Rick Ross could bark the brakes off a Maybach 57, that much is true. Doubt a man’s hustle, if you must. Question his street-cred, deride the backstory... but that grunt, man. Reeking of old Newports, steaming in the Miami heat, his voice is one 21st-century rap's greatest instruments.
Since 2009, neither YouTube beef nor weed-induced seizures have yet derailed Rick Ross’ juggernaut momentum. Plowing down an endless buffet of high-calorie beats, workout shouts from DJ Khaled, and stuttering “Maybach Music” drops, Ross has dominated the street-side of mainstream rap—not only with own records, but on his peers and proteges’ projects, too. And not just with mailed-in posse remixes, but essential album songs from damn near any rapper who’s mattered most in the past five years: Jay Z, Nas, Kanye, Drake, Lil Wayne, Pusha, Wale, et al. He was the saving grace of Wayne’s Tha Carter IV ("John"), and played jester-majestic on the best song from Jay's Magna Carta, “Fuckwithmeyouknowigotit.”
Like MasterCard, Rick Ross is everywhere you want to be.
Pop critics have cited Ross’ implausible yarns and improbable dodge of 50 Cent’s Smoking Gun as definitive triumph of “the post-truth rapper”—a construct that proposes rap authenticity as, in fact, unreal and, in 2014, unimportant. More method acting than actual shot-calling. When Ross straps into character from one interview to the next, we’re supposedly humoring an act, a la Stephen Colbert. But his bonafides notwithstanding, Ross’ gun talk and coke billing—while hallmark conceits of his Maybach fantasy—are hardly the gist of his appeal, and they hardly account for what sets Ross so essentially apart from Jeezy, T.I., Pusha, Jay, or any other retired I-95 weight mover.
There’s a matter of sound, obviously. Reviews of Ross’ past three studio albums typically laud the Bad Boy gloss and orchestral sparkle of his soundscapes, curated by long-time collaborators J.U.S.T.I.C.E. League. Those tinkling piano rolls buttering those lobster beats, with basslines tunneling ever deeper with every banger.
I was pissing my shorts; having rich nigga thoughts...
Production aside, Rick Ross’ lyrical niche read bare in precisely his least menacing, least luxurious raps.
A Rick Ross verse comes fully stocked with 5-star-hotel porn and an abundance of metaphors for soft white. Plus a chopper in every garage. But from Trilla through God Forgives, beneath the atmospherics and all the Meech appropriation, Ross’ narrative niche resides most comfortably in his least menacing, least luxurious raps. The nag of a smuggler’s superego on “Rich Off Cocaine,” the mirror confessional of “Ashamed,” the night-sweat nostalgia featured on Wale’s “Ambition”—weary recollections of delinquent gas bills, distraught grandmothers, struggle plates, class anxiety, the ethical turmoil of a fraught come-up. And the unshakeable paranoia of it all. As if the Don might wake one morning to find his fantasy foreclosed, his Maybachs repossessed, his lobster bisque curdled beyond salvation.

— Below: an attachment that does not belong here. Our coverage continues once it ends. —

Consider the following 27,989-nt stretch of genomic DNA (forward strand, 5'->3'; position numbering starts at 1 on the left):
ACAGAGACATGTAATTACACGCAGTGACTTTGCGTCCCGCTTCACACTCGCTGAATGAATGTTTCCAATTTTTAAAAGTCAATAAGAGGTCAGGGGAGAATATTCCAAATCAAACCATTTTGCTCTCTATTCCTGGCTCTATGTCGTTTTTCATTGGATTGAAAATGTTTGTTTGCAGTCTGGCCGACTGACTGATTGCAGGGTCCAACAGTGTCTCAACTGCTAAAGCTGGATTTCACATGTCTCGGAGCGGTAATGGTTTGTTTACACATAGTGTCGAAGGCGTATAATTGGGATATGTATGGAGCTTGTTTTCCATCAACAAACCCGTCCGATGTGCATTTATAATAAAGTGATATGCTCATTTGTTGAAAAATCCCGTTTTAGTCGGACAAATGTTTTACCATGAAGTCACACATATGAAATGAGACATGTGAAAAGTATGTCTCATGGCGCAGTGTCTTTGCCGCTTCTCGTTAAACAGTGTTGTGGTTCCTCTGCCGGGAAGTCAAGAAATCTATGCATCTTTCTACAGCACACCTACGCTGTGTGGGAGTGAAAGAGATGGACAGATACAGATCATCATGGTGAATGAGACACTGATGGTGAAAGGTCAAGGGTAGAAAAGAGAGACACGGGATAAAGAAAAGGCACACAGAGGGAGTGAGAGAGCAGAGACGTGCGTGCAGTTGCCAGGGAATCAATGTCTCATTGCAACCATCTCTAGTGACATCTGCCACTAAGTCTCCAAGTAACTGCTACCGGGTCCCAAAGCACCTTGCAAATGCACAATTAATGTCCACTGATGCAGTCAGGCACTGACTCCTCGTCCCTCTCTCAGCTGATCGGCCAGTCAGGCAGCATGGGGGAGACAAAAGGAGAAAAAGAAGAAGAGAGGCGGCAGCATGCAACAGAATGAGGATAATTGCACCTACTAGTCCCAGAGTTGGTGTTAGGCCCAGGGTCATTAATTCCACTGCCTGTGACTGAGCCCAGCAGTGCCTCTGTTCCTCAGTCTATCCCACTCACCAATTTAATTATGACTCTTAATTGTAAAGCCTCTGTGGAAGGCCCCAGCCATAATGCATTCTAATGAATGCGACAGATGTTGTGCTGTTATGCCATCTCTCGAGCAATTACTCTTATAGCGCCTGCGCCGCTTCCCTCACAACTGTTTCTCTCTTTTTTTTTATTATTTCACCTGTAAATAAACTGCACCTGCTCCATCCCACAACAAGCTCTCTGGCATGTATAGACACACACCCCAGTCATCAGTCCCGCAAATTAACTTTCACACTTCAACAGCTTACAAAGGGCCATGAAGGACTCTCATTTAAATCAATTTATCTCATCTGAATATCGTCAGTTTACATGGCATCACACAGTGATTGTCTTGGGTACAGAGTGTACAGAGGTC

Whether kingpin or pawn in his past life, Ross’ paranoia is vivid, immersive, real. He’s refined a genre of poverty portraits with a signature menace, equal parts libido and destrudo. Authenticity trolling aside, Rick Ross has proven the power of persona in lighting a narrative to life. He's a rap auteur, a self-made mastermind of peerless billing, clinging for all his worth to one fantastical script:
"I’m not a star, somebody lied; I got a pistol in the car."
At age 37, having pretty much paved his own grown-man’s lane, Ross isn’t so running in contention with Drake and Kendrick, or even his contractual proteges Wale and Meek Mill, both dope in their own right. But his choice of lieutenants—Wale, Meek Mill, and Stalley—is a diverse reflection of Ross’ creative essence, even if the similarities aren’t so obvious at first glance. For instance, plenty of Wale’s earliest, Ronson-era fans balked at the D.C. rapper’s signing to MMG back in 2010, but, really, in the years since, Wale hasn’t much wavered from his balance between bookshelf bounce and rap polemics. “The Kramer” meets “Clappers,” “Golden Salvation” meets “Slight Work,” and the ship holds well enough together.
Contradictions make the man, and upon those contradictions Rick Ross founded his brand and empire.
Given the middling acclaim of 2012's God Forgives, I Don't, Mastermind comes at a stressful juncture of his career. At this stage of his undeniable stardom, whether Ross is, or ever was, a Pyrex genius is a faded concern. The only question that matters now is: Can he spit any realer? William Leonard Roberts II hasn’t broken character since 2009, and his persistence has paid immense creative dividends. But how much longer can he whip and stretch those metaphors? Soon to be six albums deep, will Rick Ross still be grunting deeper than rap? Or do we hand him the lozenge?